Amsterdam Revisited

By Barbara Angelakis, Epoch Times Contributor
January 15, 2019 Updated: January 24, 2019

Amsterdam is a city of bicycles and canals, distinctive architecture and friendly people, and a city with a personality to suit any taste or budget.  We revisited Amsterdam in November and spent a couple of days savoring some of the well-known treasures that the city has in excess, along with an annual holiday event that turned out to be the highlight.

By pre-arrangement, we were collected at Schiphol Airport and driven to our hotel in a luxurious black Tesla model X with the falcon wing doors—a first for me. And while the car is elegance personified, the inability to open the doors from the back seat did not sit well with me (no pun intended). Nevertheless, the limousine maneuvered with ease through Amsterdam’s tiny streets, more suited to bicycle travel than luxury automobiles, and deposited us in the Conservatorium Hotel’s elegant courtyard, our home for the next few days.

A bike for rent in Amsterdam. (Manos Angelakis)

Museum Quarter

The Conservatorium Hotel is located in the Museum Quarter (Museumkwartier) in the elegant “Oud Zuid” (The Old South) area of the city, one of the most distinctive of Amsterdam’s neighborhoods and perfectly situated within walking distance to some of the world’s greatest museums.

Across the street is the Stedelijk Museum of modern art; down the block is the Van Gogh Museum; within a short walking distance through the Vondelpark—created in the style of an English landscape garden—is the world-class Rijksmuseum and the renowned Royal Concertgebouw; and lest we forget, the designer-fashion district of posh shops along P.C. Hooftstraat, where a window shopping outing is like visiting a museum dedicated to sybaritic excess.

Rijksmuseum. (Manos Angelakis)

Next morning, we woke to an unseasonable beautiful sunny fall day. We walked a short distance to The Royal Concertgebouw (Concert Hall) that proudly boasts of having the best acoustics in the world. It was in 1881 that architect Adolf Leonard van Gendt was commissioned by a group of six wealthy private citizens to bring musical culture to Amsterdam.  Van Gendt selected a swampy marsh near where the Rijksmuseum was being built and miraculously turned it into the neoclassical splendor that is The Concertgebouw.  Sadly, our schedule was too full to accommodate a live performance, but we enjoyed a backstage tour and witnessed a set-up for that evening’s performance, which was fascinating.

Royal Concertgebouw (Concert Hall). (Shutterstock.com)

Holiday Festivities

We ended the day by joining the traditional “Turn on the Lights” festival at Dam Square in front of the Royal Palace and across from the famous department store de Bijenkorf, the event’s sponsor.  This free outdoor festivity ushers in the official opening of the holiday season and welcomes the arrival of St. Nicholas from his summer residence in Spain. Spain?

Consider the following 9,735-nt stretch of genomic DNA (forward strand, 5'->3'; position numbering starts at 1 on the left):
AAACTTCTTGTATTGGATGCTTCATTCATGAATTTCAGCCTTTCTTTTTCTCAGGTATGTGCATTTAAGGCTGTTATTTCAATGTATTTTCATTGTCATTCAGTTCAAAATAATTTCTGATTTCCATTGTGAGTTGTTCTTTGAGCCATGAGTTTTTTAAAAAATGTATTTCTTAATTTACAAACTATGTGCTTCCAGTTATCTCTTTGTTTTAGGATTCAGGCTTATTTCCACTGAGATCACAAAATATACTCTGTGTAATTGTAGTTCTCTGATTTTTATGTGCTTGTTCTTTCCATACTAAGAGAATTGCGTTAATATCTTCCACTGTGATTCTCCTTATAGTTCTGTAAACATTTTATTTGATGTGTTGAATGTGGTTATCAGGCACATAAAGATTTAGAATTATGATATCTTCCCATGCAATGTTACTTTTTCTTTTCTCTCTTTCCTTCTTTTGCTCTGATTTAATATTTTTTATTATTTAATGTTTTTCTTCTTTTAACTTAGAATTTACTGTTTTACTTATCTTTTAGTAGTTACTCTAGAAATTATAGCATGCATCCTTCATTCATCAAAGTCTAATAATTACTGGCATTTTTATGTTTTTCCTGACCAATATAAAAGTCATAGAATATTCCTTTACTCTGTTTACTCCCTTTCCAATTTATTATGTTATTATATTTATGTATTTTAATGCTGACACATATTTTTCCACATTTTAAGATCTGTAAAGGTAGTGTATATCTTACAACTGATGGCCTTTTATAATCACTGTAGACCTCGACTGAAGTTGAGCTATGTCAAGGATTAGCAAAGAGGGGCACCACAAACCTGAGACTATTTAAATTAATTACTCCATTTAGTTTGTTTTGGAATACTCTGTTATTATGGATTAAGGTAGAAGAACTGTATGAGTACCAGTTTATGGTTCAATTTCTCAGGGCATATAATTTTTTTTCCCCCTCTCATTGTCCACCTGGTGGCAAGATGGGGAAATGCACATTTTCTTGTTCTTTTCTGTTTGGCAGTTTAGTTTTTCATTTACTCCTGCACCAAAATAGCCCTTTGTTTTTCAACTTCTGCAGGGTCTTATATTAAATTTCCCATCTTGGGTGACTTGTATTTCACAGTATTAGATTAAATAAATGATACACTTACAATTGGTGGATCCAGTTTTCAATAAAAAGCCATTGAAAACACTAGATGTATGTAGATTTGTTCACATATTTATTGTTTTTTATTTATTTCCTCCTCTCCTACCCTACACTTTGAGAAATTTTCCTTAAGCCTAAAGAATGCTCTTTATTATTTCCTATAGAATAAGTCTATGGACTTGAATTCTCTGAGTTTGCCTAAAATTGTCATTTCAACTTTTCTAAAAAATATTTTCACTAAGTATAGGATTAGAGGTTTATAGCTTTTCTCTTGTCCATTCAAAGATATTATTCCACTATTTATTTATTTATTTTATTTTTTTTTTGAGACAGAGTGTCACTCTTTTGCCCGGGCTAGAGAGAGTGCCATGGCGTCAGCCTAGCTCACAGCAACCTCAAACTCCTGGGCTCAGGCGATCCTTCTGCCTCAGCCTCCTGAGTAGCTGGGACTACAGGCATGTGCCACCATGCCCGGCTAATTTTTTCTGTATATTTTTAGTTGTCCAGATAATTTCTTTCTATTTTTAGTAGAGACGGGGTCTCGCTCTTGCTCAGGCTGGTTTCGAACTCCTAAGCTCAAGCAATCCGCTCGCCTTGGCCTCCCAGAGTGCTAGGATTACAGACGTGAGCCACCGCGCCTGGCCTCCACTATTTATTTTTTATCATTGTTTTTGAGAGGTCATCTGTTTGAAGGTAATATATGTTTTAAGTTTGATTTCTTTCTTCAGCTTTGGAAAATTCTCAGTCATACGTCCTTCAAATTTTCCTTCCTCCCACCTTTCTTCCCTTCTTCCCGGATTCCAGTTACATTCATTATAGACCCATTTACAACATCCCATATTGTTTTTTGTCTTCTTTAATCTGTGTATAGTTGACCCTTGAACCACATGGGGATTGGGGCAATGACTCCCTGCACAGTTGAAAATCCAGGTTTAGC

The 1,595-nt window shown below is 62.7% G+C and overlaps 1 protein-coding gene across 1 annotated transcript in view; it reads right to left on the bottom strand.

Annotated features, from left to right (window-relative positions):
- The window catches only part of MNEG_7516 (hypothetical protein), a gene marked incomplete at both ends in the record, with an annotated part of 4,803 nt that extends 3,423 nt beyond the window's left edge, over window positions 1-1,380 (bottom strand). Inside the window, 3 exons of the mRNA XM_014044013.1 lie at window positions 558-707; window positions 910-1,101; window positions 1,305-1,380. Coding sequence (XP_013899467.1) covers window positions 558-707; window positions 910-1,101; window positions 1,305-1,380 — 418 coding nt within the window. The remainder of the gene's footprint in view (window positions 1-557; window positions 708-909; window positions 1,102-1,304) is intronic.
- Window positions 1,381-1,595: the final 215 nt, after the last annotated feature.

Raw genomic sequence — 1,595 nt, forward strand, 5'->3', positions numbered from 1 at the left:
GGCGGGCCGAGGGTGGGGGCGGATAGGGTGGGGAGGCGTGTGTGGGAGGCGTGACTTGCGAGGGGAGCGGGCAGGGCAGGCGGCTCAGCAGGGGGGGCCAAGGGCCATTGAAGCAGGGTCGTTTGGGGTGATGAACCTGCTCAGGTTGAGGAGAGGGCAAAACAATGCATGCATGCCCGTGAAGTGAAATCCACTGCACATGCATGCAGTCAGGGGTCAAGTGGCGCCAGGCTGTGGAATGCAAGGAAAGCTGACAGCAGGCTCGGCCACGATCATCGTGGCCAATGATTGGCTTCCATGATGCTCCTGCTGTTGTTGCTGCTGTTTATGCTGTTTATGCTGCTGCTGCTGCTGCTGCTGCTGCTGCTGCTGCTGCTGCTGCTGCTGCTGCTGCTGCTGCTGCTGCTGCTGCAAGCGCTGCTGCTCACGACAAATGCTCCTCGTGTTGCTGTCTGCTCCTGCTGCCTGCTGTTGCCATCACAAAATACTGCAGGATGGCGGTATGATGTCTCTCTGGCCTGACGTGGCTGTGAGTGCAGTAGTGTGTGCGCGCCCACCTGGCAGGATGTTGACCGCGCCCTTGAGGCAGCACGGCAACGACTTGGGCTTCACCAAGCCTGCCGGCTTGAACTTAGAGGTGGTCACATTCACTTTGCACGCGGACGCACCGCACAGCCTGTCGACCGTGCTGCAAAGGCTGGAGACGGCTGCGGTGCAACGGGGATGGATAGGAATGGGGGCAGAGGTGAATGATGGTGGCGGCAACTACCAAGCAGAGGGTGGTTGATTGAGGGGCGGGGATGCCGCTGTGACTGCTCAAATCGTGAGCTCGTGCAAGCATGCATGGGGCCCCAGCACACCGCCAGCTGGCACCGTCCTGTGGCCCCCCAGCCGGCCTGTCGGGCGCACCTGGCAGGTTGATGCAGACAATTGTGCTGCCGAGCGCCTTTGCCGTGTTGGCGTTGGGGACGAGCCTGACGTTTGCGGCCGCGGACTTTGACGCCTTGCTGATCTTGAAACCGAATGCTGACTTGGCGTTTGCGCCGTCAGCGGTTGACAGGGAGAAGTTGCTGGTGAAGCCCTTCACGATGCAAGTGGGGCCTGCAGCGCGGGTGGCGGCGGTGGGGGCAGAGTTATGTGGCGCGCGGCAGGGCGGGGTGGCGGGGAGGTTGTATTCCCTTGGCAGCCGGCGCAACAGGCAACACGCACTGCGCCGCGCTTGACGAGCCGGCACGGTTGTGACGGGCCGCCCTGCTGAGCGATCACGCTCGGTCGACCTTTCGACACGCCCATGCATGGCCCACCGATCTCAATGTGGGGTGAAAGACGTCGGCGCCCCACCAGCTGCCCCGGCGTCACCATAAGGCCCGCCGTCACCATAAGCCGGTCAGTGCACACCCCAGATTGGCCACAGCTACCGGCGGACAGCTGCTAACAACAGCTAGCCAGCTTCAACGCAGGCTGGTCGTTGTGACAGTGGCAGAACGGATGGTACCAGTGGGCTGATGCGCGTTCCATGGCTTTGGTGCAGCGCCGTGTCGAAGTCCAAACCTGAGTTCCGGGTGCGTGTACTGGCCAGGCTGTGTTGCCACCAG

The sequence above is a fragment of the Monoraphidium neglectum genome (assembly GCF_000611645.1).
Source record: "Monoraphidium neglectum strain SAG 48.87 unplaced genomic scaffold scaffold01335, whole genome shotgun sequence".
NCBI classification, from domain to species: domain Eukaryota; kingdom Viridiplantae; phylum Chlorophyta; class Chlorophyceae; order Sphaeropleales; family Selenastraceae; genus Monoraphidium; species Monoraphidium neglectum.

Well it seems that the children of Amsterdam have never heard of the North Pole or reindeers in relation to St. Nicholas (Santa) and believe he spends his summers in Spain.

Another long-held custom is for children to sing a special song when putting their shoes under the mantelpiece, along with an apple or carrot for St Nick’s horse, before going to bed. In the morning they will find small presents in the shoes to replace the fruit. I am told this delightful belief is faithfully passed down, and even when the children no longer believe, they never reveal it to their younger siblings.

It was great fun to be celebrating with what seemed like all of Amsterdam, as huge crowds packed the square and surrounding streets to participate in the merriment. Most were unable to get close enough to see the live stage performance but it was streamed on large screens. There was music, dancing, colored lights, giant puppet animals, and the piece de résistance was an enormous chandelier rising into the sky holding fancy-dressed members of the band with their instruments. At the same time, aerial artists performed high overhead dangling from the chandelier. And if that was not spectacular enough, fireworks went off to conclude the festivities and the season was officially declared open.

What a perfect way to end a glorious day in Amsterdam.

“Turn on the Lights” festival stage performers. (Manos Angelakis)

The writer was a guest of the partners of Amsterdam Luxury.

For more information, visit www.iamsterdam.com

Barbara Angelakis is a seasoned international traveller and award-winning writer based in the New York City area. To read more of her articles and adventures, visit LuxuryWeb Magazine at www.luxuryweb.com.

 

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